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Suffering knows no boundaries, no ideology.
March 20, 2003 9:39 PM   Subscribe

Adopt-a-Pagan-Soldier - No pagans in foxholes? Think again! Meanwhile, the Adopt-a-Soldier movement gains momentum. Heed this well, opponents of the ongoing invasion (or liberation) of Iraq: US troops did not engineer the plan for a "Pax Americana" which underlies the US action in Iraq. No, they were pulled away from their families and their jobs, and lack basic necessities: such as SPF-30 sunscreen, and chapstick. Send them a care package. And while you are at it, why not donate to the UN Refugee Fund set up to cope with an expected 1 millon or so refugees, and a possible humanitarian disaster, in Iraq?
posted by troutfishing (23 comments total)

 
Send-a-Soldier-Today's-Doonesbury-Comic-Strip.
posted by Guy Smiley at 11:20 PM on March 20, 2003


troutfishing - thanks. I will certainly be making a contribution to the UN Refugee Fund.
posted by plep at 11:29 PM on March 20, 2003


Thanks for posting this -- it is a great way for those of us who oppose the war to help make it clear that we don't oppose those who have been called on to fight it.
posted by thorswitch at 11:30 PM on March 20, 2003


While you're at it, see if you can influence the current regime to pay these soldiers enough to support their families. Maybe we could use the money budgeted for Star Wars or the new tactical nukes.

It's bad enough that we send mostly poor kids halfway around the world to kill innocent civilians. There's no excuse for paying them at a level which perpetuates the poor underclass.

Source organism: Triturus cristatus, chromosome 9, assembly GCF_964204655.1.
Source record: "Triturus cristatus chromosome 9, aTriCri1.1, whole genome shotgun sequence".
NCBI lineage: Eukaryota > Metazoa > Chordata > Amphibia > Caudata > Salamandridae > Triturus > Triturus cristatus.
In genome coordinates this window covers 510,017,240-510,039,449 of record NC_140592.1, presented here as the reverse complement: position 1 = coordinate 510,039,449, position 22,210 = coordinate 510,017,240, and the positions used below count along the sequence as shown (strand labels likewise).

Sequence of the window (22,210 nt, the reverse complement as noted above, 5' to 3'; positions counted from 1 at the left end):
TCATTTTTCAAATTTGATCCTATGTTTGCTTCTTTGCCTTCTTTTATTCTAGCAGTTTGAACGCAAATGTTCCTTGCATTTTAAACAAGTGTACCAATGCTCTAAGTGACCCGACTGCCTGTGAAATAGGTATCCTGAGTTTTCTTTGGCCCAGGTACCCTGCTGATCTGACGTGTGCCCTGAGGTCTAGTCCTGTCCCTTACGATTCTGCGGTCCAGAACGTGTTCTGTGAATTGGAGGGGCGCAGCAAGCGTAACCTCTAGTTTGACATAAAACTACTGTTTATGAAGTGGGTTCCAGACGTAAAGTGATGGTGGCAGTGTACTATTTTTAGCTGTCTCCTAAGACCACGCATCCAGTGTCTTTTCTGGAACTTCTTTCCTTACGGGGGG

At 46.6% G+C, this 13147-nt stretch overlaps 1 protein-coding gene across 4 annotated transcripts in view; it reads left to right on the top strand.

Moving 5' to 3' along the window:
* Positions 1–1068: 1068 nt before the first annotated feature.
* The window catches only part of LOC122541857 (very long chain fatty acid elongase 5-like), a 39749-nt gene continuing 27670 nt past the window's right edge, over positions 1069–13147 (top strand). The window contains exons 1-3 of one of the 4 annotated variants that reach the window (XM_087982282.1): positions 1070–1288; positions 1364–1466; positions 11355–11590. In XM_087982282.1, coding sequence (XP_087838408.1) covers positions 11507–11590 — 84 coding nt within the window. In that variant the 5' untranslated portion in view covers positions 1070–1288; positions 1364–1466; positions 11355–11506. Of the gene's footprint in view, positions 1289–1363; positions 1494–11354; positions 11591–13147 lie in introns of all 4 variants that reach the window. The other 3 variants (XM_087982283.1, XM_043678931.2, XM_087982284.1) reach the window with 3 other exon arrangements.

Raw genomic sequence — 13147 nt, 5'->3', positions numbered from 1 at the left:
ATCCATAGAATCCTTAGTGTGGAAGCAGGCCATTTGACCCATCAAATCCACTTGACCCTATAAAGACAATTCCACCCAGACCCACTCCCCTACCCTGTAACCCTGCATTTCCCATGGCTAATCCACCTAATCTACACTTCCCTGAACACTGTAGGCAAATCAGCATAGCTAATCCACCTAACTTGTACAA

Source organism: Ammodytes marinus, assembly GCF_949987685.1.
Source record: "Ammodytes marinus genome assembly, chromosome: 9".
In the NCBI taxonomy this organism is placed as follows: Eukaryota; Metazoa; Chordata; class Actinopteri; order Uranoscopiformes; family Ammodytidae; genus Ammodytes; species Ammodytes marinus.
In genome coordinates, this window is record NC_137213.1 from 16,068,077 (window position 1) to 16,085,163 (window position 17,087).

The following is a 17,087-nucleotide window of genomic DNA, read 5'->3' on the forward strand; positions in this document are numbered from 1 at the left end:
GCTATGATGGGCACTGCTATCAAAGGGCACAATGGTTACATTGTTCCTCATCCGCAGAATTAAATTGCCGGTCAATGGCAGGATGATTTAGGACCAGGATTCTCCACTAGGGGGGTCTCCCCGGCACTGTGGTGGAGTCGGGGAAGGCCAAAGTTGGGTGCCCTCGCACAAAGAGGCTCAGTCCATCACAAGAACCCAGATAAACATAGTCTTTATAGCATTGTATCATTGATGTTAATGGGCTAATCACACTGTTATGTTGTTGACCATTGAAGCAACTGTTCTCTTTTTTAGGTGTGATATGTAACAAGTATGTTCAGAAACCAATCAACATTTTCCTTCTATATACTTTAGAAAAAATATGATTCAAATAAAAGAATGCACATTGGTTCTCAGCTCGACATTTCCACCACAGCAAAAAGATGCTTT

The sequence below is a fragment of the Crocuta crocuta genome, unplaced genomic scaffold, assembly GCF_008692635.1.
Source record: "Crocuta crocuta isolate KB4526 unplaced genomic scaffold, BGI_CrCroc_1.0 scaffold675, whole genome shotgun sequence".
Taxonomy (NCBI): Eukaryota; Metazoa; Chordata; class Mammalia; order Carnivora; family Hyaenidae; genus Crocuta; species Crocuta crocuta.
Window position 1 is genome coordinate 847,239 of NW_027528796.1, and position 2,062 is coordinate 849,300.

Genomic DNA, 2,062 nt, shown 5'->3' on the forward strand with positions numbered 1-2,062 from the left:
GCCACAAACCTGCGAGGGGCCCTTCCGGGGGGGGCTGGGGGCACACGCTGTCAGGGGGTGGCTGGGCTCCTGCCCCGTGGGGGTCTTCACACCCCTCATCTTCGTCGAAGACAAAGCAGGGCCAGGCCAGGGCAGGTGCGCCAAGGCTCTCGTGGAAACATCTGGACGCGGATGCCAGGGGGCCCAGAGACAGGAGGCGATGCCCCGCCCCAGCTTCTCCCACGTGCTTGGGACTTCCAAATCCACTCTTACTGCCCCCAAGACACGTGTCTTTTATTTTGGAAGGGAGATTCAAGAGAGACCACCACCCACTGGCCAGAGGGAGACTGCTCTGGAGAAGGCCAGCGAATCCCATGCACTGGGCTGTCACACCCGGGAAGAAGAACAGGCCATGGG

Don't get me started on how the Pentagon lied about Gulf War Syndrome in order to avoid paying medical bills.

I just got back from a long day of confronting police in the streets of San Francisco. I am as far as any of us from supporting the war, but I'm disgusted by the way the troops are treated. Support the troops. Bring them home.
posted by Nicolae Carpathia at 11:36 PM on March 20, 2003


Oxfam's page on the Iraq crisis. Donations here.
posted by plep at 11:37 PM on March 20, 2003


I found this link a couple of months ago when trying to come up with things to send my brother (he's been in Afghanistan since Thanksgiving). It has a lot of things I never even thought of sending, like toilet paper and kool-aid.
posted by Andrea at 1:04 AM on March 21, 2003


I wonder if, now that the 'war' is underway the countries who account for the USD90million shortfall in the UN Refugee Fund for this particular humanitarian crisis will cough up?
The US has offered USD15million, the UK USD11million (disproportionate, you might think), somewhat paltry when compared to the USD9billion/month financial cost that the Pentagon previsionally put on the war.
This time the US doesn't have Saudi and Kuwait paying for the incursion. Last time:
'The US paid roughly $7 billion, less than 12% of the total US cost and less than half what Saudi Arabia and Kuwait paid'

Lets just hope that the deployed troops aren't injected with the same cocktail of drugs as last time to protect them from the 'stockpile of chemical weapons'.

Andrea - I can't believe that 'soft' toilet paper isn't a standard issue item. To whit, what quality is the military tissue issued? How much does that save the bean-counters? Maybe an itchy arse is seen as a good thing for a modern soldier? Helps build character, or something.
posted by asok at 2:32 AM on March 21, 2003


Well, actually I did ask about this because I thought it was weird. He said that it's like the kind of TP that they use in schools, "except worse". He said that sometimes they use newspaper instead. The terrors of war, I suppose. He also said that some of the soldiers' familes send them like, handiwipes or baby wipes, and they use those.

The PX on his base was pretty decent about stocking necessities, but was set on fire and burned down earlier this month.
posted by Andrea at 2:46 AM on March 21, 2003


What Nicolae Carpathia said.

Double.
posted by nofundy at 5:03 AM on March 21, 2003


sponsor a soldier in saddam's republican guard
"For a one-time charge of only $8.00 (delivery charge included), we'll send a REAL, white, tattered Surrender Flag (and an "I Give Up" button) right to the Presidential Palace in -- you guessed it -- Baghdad! (As long as it remains a viable postal address, that is.) That's less than 35 cents per day, or the cost of a Starbucks latte per week."